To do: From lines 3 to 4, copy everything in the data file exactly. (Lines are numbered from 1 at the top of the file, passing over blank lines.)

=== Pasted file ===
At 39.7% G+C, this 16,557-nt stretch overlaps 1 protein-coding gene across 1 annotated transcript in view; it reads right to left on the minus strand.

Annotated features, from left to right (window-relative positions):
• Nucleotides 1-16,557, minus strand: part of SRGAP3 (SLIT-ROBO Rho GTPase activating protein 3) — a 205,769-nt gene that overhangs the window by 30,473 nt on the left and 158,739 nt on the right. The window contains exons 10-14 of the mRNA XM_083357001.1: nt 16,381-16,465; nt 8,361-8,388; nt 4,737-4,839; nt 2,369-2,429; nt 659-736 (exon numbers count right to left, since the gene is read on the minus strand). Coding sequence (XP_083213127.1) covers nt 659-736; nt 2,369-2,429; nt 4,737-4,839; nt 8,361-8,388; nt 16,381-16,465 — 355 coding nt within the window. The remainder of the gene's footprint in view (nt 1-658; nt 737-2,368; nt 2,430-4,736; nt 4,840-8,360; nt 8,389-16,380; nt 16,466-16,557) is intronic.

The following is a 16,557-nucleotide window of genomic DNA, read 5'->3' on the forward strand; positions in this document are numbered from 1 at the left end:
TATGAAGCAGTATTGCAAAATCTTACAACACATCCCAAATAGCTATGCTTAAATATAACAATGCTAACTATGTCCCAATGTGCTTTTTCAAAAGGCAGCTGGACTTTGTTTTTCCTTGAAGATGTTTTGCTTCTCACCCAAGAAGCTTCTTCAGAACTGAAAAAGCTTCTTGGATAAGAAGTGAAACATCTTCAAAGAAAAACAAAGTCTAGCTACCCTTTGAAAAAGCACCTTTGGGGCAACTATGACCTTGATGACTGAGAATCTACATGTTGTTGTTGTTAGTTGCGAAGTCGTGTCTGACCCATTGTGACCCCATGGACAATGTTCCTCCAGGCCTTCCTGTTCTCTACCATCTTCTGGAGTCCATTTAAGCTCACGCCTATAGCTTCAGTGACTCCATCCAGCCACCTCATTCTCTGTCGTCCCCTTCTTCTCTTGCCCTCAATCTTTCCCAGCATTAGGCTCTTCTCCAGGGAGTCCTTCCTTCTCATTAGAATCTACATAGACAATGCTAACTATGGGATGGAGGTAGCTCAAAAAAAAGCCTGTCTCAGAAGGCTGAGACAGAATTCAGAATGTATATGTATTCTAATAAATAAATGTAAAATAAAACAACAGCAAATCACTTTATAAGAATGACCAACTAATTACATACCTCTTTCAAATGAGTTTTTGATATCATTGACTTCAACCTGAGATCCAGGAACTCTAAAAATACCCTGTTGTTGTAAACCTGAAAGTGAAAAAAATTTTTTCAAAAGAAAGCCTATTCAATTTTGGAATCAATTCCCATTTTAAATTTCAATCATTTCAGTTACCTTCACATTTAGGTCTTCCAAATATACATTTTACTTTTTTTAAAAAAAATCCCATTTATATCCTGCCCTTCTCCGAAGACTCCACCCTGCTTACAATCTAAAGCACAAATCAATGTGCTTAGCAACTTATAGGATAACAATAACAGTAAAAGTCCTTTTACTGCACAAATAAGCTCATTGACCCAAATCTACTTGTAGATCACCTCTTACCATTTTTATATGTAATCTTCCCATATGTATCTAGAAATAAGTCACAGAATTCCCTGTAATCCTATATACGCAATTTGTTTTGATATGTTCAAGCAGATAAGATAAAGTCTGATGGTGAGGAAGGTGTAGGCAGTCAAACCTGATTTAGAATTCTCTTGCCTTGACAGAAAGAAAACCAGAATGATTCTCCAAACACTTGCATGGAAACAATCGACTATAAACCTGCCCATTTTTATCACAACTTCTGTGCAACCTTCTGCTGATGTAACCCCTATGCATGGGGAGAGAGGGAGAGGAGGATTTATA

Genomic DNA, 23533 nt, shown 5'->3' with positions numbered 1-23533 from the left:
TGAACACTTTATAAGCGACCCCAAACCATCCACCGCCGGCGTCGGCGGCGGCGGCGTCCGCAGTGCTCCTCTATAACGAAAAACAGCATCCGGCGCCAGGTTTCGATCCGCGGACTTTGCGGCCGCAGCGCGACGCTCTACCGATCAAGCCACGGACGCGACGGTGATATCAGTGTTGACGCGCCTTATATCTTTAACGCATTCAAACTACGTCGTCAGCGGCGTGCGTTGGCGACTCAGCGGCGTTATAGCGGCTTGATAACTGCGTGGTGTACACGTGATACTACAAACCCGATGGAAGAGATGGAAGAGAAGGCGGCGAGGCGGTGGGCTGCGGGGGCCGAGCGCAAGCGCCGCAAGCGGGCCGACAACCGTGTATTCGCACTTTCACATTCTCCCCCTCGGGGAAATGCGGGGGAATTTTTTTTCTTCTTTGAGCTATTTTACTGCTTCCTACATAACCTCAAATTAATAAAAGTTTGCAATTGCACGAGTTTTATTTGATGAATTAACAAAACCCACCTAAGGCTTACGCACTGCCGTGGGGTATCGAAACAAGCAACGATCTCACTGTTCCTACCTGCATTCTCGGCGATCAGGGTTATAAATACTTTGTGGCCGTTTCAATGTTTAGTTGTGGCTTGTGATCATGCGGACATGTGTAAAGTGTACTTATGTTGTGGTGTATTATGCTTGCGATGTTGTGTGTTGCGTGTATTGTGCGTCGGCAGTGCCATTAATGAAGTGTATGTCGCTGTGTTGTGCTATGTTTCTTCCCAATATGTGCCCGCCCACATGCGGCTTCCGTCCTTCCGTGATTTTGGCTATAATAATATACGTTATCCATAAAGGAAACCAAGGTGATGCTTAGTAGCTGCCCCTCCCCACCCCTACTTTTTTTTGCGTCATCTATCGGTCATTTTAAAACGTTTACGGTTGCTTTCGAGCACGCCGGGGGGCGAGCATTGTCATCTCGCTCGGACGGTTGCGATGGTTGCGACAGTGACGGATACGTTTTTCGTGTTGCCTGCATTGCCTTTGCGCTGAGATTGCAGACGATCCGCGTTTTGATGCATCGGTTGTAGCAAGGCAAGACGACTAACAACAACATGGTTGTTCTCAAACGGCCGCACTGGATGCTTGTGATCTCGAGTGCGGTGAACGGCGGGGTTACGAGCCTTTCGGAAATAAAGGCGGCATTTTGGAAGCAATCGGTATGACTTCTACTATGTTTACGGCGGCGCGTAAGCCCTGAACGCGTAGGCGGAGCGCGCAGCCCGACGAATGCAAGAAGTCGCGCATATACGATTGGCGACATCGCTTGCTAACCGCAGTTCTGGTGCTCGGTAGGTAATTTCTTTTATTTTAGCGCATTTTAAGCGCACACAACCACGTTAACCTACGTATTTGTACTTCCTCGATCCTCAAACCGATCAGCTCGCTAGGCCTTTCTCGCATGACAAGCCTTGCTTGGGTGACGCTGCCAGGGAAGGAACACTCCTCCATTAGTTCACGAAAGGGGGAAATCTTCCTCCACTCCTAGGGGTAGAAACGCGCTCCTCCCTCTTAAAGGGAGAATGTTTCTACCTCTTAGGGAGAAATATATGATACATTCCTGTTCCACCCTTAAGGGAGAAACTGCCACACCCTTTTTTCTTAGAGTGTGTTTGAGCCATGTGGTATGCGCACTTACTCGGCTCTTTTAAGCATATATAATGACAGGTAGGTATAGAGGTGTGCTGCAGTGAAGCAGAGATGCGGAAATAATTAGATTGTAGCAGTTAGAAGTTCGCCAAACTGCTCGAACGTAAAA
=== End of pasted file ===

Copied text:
• Nucleotides 1-16,557, minus strand: part of SRGAP3 (SLIT-ROBO Rho GTPase activating protein 3) — a 205,769-nt gene that overhangs the window by 30,473 nt on the left and 158,739 nt on the right. The window contains exons 10-14 of the mRNA XM_083357001.1: nt 16,381-16,465; nt 8,361-8,388; nt 4,737-4,839; nt 2,369-2,429; nt 659-736 (exon numbers count right to left, since the gene is read on the minus strand). Coding sequence (XP_083213127.1) covers nt 659-736; nt 2,369-2,429; nt 4,737-4,839; nt 8,361-8,388; nt 16,381-16,465 — 355 coding nt within the window. The remainder of the gene's footprint in view (nt 1-658; nt 737-2,368; nt 2,430-4,736; nt 4,840-8,360; nt 8,389-16,380; nt 16,466-16,557) is intronic.

The following is a 16,557-nucleotide window of genomic DNA, read 5'->3' on the forward strand; positions in this document are numbered from 1 at the left end: